The Dryden system is connected to an Oracle-based database and an asset control application called the Hazardous Materials Management System. It takes inventory every few seconds at all locations and uses that information to determine what chemical containers are where and with whom and then correlates that status to the process rules, Ambrose says. This helps ensure that chemicals don't end up in the wrong place, get used by unqualified or unauthorized technicians, or get taken out of the facility altogether. (Frequent checking helps overcome the occasional blip in reading a tag that leads to false alarms; the system is programmed to ignore instances in which a container seems to disappear for a few seconds but alerts security staff if it doesn't reappear after a few cycles.)
The automated system allows NASA to get by with fewer staff members, and Ambrose is now exploring whether the automated system will allow Dryden to make some chemicals available through self-service automated kiosks, which would cut down on technicians' travel time when retrieving commonly used chemicals from depots.
By combining this data with information on container weight from storage lockers, the system can also detect how much of each material has been used, which helps fine-tune replenishment. NASA is trying to reduce the amount of chemical material it orders and stores, given that the disposal of unneeded or expired chemicals often costs more than the chemicals themselves, Ambrose says.
Ambrose expects the next stage will be to move to Generation 2 RFID tags, which provide authentication, thereby allowing NASA to control who is authorized to read specific information on the tags. His concern is that as chemicals are shipped to or from NASA on public highways, terrorists could read the earlier-generation tags and figure out what chemicals are in the trucks. Through authentication, NASA systems would have full access to the information; public safety officials such as police would have access only to basic information, such as how to isolate the material in case of an accident; others would have no access whatsoever.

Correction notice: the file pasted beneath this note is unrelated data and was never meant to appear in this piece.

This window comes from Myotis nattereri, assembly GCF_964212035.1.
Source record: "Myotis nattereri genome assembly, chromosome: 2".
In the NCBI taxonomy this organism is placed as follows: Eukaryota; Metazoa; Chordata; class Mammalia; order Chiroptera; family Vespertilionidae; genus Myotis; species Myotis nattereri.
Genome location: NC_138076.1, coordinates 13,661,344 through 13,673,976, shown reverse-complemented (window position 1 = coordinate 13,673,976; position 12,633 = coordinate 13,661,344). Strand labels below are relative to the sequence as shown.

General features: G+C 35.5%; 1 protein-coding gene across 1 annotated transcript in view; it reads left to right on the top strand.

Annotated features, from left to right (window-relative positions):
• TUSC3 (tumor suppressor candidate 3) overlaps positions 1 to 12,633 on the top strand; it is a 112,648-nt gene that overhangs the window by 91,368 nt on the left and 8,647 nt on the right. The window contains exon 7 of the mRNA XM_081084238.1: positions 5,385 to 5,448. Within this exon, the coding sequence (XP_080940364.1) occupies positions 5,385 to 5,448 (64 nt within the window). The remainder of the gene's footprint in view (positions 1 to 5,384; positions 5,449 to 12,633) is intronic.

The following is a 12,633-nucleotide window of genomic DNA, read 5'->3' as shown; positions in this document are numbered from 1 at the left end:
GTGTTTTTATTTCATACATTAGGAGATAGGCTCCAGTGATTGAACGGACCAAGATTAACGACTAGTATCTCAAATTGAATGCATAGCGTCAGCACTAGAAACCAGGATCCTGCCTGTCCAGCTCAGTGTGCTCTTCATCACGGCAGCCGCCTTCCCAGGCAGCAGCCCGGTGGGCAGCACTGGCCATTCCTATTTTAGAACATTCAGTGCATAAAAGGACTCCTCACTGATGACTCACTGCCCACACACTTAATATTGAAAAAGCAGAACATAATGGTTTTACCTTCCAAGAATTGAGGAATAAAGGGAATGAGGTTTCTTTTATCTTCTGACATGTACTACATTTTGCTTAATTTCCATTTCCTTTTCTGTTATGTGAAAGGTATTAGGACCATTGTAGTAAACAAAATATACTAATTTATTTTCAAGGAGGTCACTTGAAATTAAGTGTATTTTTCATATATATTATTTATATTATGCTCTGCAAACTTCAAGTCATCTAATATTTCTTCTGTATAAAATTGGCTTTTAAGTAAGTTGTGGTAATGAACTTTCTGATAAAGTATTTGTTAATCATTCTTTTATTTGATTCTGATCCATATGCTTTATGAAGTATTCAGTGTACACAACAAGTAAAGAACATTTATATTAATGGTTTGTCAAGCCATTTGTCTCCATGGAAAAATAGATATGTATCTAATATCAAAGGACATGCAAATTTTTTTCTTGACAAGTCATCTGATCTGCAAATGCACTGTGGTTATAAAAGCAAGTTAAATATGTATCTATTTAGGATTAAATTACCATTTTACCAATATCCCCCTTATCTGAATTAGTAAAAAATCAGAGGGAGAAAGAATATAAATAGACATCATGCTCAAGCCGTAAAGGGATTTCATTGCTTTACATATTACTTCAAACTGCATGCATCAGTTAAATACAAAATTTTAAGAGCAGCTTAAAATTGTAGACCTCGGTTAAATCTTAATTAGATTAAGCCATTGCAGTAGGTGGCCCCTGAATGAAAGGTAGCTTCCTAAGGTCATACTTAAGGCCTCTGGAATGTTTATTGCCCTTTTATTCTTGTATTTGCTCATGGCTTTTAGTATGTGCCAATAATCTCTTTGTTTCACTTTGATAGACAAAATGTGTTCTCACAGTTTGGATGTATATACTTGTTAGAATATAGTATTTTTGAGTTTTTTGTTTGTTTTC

Hewlett-Packard curbs network downtime
Product manufacturers often create lots of data about their products as they move through the assembly line to make sure any defects are tracked and that the system is flowing smoothly, with parts going to the right stations in the right condition. But that creates a complex network that's difficult to maintain, says Greg Edds, manager of global operations at Hewlett-Packard. Worse, if the network gets overloaded or goes down, the whole assembly line is stalled.
That's why HP is implementing the new RFID Generation 2 tags and readers in its Brazil printer plant. (Gen2 tags can be read by multiple brands of readers and can store more information than can earlier-generation tags.) Rather than wire each station to the network, HP has deployed devices that can read an RFID tag affixed to a unit under construction to get its history and status and then write the updated status to the tag as the part moves on to the next station.
"The only network connection is to the last station on the line to upload the complete history of the product for final production tracking and historical analysis," Edds says. "So the server infrastructure can be reduced. In case of network loss, the results can be stored locally until the network is back up, which eliminates any factory disruption."
Edds expects the RFID approach to reduce network management costs and make the assembly line more efficient, although he won't reveal estimated savings. HP is also using RFID readers elsewhere in its production facilities to meet mandates by several of its retailers that all product boxes have RFID tags. For example, at its Memphis, Tenn., scanner and printer assembly plant, HP tags product boxes and pallets to monitor their location in both the production facility and warehouses. That's particularly important for HP because several subcontractors work on premises, so HP needs to record when products leave the subcontractors' ownership and become owned -- and thus paid for -- by HP. HP's experience with this more traditional use of RFID gave the company the comfort level to pilot the asset management project at the Brazil factory, Edds says.